Ten questions for photographer Hans Eijkelboom
Our People of the Twenty-First Century photographer on The Sartorialist, Martin Parr and the consumer society
If you're anything like us you will, at some point, have gone into a clothes shop, picked out a garment which you thought expressed an element of your personality, and at the till been hit with the realisation that thousands of people across the planet will also buy and wear exactly the same piece of clothing.
It’s this fallacy of modern individualism that the 65-year-old Dutch photographer, Hans Eijkelboom examines in his new book, People of the Twenty-First Century. His photo series, shot during two-hour sessions on the street in Western cities over the past twenty two years, captures people as they truly dress: not with the individual panache so often dreamed of in clothes shop dressing rooms, nor with the rigid uniformity common in stricter society, but instead with a kind of uncanny groupthink. View these shots laid out in a grid formation by Eijkelboom and the viewer becomes aware not only of unconscious conformity at work in this supposed age of the individual, but also how herd-like our habits are. Read on to discover how Eijkelboom thinks this book serves as a kind of mirror; why no one has ever complained about his pictures, and who he thinks he owes his greatest photographic debt to.
You’ve been shooting photographs since the 1960s. How would you characterise your work prior to shooting the pictures in this book? Basically, throughout my whole career I have examined the same things. It’s always about identity. In the beginning it was about my identity, and now it’s more about identity generally in society. I studied architecture and I used my camera to photograph landscapes and maquettes and so on. Then I was interested in trying to capture how weather affected buildings, for example how houses change colour when it’s raining. This led me to photograph myself when I was wet, and that was the start of all my work.
When did you start making the pictures in this series? In 1992. Before I had made similar shots, but not on a daily basis. Again, the inspiration was identity and society. When I started the project, I wondered whether I was a product of the consumer society, rather than my own man. I wanted to make the series almost as a mirror, in which to see myself. If I can see the surrounding society, then I can see what makes me who I am.____ I think ‘how can you be so naïve to go to a shop, to buy clothes that sum up your personality, and not realise that, at the same time, 10,000 men and women around the world do and think the same things?’ But I do it too, of course. We’re told we’re individuals, and we buy these things, and we are a product of the culture that we live in.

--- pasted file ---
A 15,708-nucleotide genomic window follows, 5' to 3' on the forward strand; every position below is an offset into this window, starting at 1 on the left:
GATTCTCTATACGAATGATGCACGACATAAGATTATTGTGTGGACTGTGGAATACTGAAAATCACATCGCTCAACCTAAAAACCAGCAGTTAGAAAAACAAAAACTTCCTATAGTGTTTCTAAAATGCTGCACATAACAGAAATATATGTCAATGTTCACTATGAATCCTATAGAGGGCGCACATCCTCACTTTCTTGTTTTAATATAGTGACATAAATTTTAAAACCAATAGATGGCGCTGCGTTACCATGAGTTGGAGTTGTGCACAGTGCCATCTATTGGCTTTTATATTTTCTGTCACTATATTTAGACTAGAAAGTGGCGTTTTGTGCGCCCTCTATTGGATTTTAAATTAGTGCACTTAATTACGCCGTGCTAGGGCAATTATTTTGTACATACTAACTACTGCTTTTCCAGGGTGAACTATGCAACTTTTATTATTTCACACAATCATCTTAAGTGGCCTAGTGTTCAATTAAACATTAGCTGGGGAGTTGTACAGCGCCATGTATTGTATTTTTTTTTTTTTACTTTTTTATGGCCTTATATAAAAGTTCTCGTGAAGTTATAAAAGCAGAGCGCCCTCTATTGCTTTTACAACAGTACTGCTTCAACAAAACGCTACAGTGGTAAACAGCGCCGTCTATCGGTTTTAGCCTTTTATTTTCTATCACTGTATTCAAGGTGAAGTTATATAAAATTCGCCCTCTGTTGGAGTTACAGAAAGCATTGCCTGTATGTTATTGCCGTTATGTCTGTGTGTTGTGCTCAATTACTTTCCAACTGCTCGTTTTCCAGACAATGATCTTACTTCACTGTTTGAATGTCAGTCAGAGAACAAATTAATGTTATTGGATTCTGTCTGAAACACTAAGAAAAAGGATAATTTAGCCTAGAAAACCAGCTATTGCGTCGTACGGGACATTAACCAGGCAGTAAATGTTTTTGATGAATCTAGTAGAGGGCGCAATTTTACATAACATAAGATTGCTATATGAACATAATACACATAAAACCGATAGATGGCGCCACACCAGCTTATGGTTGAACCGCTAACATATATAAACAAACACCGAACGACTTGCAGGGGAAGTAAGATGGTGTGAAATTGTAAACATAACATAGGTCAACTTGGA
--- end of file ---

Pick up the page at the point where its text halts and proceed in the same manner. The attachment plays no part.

How and where do you shoot them? Whenever I go to a new city I look around for a good place. It’s something to do with a crowd and the light. Shopping centres, of course, are where lots of people come together. At the moment I am working by the Bullring in Birmingham, England. It’s great there; I can really move around. In Broadway and Prince in New York, and in de Dam in Amsterdam, too.
How long does it take to get a series together? I look around for ten or fifteen minutes. Then I pick my spot and start photographing for between twenty minutes and two hours - never longer than two hours. If I go on for any longer it is not interesting for me. You can find everything if you look for it for a year, but it is very important that it is a part of what my eyes are seeing for one or two hours. The series, which I always lay out in these grids, must really be what everybody else can see in the city. And they often do end up seeing it too. I often hear from people who’ve seen an exhibition of mine and say ‘oh, I hate it, because whenever I go to the city now, that’s all I see.’